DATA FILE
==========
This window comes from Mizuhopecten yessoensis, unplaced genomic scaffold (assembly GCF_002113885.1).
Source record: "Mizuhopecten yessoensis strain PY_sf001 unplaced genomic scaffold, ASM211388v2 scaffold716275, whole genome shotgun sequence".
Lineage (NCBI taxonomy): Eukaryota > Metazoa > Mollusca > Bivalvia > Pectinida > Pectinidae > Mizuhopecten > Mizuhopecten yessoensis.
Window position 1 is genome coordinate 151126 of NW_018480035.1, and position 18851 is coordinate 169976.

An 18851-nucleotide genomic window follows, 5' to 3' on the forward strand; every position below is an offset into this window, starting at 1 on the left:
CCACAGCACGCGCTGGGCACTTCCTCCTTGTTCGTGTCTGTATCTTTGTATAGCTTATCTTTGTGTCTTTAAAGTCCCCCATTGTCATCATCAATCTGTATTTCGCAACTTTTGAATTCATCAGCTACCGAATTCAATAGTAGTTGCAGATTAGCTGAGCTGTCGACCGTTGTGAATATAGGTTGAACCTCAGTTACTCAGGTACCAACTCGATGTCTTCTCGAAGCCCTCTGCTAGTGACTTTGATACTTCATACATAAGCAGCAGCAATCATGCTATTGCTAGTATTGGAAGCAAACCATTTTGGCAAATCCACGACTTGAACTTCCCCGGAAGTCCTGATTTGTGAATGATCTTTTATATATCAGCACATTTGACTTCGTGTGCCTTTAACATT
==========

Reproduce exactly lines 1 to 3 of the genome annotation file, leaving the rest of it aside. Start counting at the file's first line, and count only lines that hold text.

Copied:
This window comes from Mizuhopecten yessoensis, unplaced genomic scaffold (assembly GCF_002113885.1).
Source record: "Mizuhopecten yessoensis strain PY_sf001 unplaced genomic scaffold, ASM211388v2 scaffold716275, whole genome shotgun sequence".
Lineage (NCBI taxonomy): Eukaryota > Metazoa > Mollusca > Bivalvia > Pectinida > Pectinidae > Mizuhopecten > Mizuhopecten yessoensis.